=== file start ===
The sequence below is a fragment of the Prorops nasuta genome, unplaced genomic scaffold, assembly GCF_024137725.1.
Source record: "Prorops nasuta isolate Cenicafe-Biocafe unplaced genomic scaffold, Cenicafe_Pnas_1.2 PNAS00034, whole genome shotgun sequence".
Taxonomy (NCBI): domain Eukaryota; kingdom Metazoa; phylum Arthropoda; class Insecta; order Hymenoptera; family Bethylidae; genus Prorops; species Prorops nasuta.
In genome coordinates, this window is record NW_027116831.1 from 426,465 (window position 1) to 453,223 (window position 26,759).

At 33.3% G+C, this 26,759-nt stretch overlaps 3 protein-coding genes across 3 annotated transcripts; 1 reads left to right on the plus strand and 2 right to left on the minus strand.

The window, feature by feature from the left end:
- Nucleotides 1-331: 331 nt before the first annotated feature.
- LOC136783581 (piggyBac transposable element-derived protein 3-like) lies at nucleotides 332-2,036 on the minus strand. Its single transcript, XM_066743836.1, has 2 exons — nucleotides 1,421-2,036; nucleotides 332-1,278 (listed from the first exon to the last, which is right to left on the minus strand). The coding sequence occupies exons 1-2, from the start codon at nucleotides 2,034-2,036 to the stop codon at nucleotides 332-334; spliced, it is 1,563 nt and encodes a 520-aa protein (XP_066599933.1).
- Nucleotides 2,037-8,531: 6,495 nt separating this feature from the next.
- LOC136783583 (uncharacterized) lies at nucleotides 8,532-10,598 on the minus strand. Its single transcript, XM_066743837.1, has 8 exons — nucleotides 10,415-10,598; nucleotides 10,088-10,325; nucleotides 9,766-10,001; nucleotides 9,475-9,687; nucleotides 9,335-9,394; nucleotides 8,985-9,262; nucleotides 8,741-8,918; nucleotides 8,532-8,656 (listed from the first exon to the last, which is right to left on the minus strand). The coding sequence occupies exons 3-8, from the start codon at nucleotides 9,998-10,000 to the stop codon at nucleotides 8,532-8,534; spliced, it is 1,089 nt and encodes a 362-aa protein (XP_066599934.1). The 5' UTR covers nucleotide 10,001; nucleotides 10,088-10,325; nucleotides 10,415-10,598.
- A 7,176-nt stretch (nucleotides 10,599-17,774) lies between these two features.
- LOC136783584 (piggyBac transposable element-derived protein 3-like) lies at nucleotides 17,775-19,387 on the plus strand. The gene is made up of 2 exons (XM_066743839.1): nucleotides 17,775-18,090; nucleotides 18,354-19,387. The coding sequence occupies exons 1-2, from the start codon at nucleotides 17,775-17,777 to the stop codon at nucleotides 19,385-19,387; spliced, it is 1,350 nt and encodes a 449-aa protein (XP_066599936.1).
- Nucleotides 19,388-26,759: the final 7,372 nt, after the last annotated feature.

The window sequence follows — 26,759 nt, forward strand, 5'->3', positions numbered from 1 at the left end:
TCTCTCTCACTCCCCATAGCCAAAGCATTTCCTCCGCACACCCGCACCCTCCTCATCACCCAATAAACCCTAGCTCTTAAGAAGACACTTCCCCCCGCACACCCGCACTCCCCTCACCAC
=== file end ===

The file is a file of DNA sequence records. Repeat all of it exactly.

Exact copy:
The sequence below is a fragment of the Prorops nasuta genome, unplaced genomic scaffold, assembly GCF_024137725.1.
Source record: "Prorops nasuta isolate Cenicafe-Biocafe unplaced genomic scaffold, Cenicafe_Pnas_1.2 PNAS00034, whole genome shotgun sequence".
Taxonomy (NCBI): domain Eukaryota; kingdom Metazoa; phylum Arthropoda; class Insecta; order Hymenoptera; family Bethylidae; genus Prorops; species Prorops nasuta.
In genome coordinates, this window is record NW_027116831.1 from 426,465 (window position 1) to 453,223 (window position 26,759).

At 33.3% G+C, this 26,759-nt stretch overlaps 3 protein-coding genes across 3 annotated transcripts; 1 reads left to right on the plus strand and 2 right to left on the minus strand.

The window, feature by feature from the left end:
- Nucleotides 1-331: 331 nt before the first annotated feature.
- LOC136783581 (piggyBac transposable element-derived protein 3-like) lies at nucleotides 332-2,036 on the minus strand. Its single transcript, XM_066743836.1, has 2 exons — nucleotides 1,421-2,036; nucleotides 332-1,278 (listed from the first exon to the last, which is right to left on the minus strand). The coding sequence occupies exons 1-2, from the start codon at nucleotides 2,034-2,036 to the stop codon at nucleotides 332-334; spliced, it is 1,563 nt and encodes a 520-aa protein (XP_066599933.1).
- Nucleotides 2,037-8,531: 6,495 nt separating this feature from the next.
- LOC136783583 (uncharacterized) lies at nucleotides 8,532-10,598 on the minus strand. Its single transcript, XM_066743837.1, has 8 exons — nucleotides 10,415-10,598; nucleotides 10,088-10,325; nucleotides 9,766-10,001; nucleotides 9,475-9,687; nucleotides 9,335-9,394; nucleotides 8,985-9,262; nucleotides 8,741-8,918; nucleotides 8,532-8,656 (listed from the first exon to the last, which is right to left on the minus strand). The coding sequence occupies exons 3-8, from the start codon at nucleotides 9,998-10,000 to the stop codon at nucleotides 8,532-8,534; spliced, it is 1,089 nt and encodes a 362-aa protein (XP_066599934.1). The 5' UTR covers nucleotide 10,001; nucleotides 10,088-10,325; nucleotides 10,415-10,598.
- A 7,176-nt stretch (nucleotides 10,599-17,774) lies between these two features.
- LOC136783584 (piggyBac transposable element-derived protein 3-like) lies at nucleotides 17,775-19,387 on the plus strand. The gene is made up of 2 exons (XM_066743839.1): nucleotides 17,775-18,090; nucleotides 18,354-19,387. The coding sequence occupies exons 1-2, from the start codon at nucleotides 17,775-17,777 to the stop codon at nucleotides 19,385-19,387; spliced, it is 1,350 nt and encodes a 449-aa protein (XP_066599936.1).
- Nucleotides 19,388-26,759: the final 7,372 nt, after the last annotated feature.

The window sequence follows — 26,759 nt, forward strand, 5'->3', positions numbered from 1 at the left end:
TCTCTCTCACTCCCCATAGCCAAAGCATTTCCTCCGCACACCCGCACCCTCCTCATCACCCAATAAACCCTAGCTCTTAAGAAGACACTTCCCCCCGCACACCCGCACTCCCCTCACCAC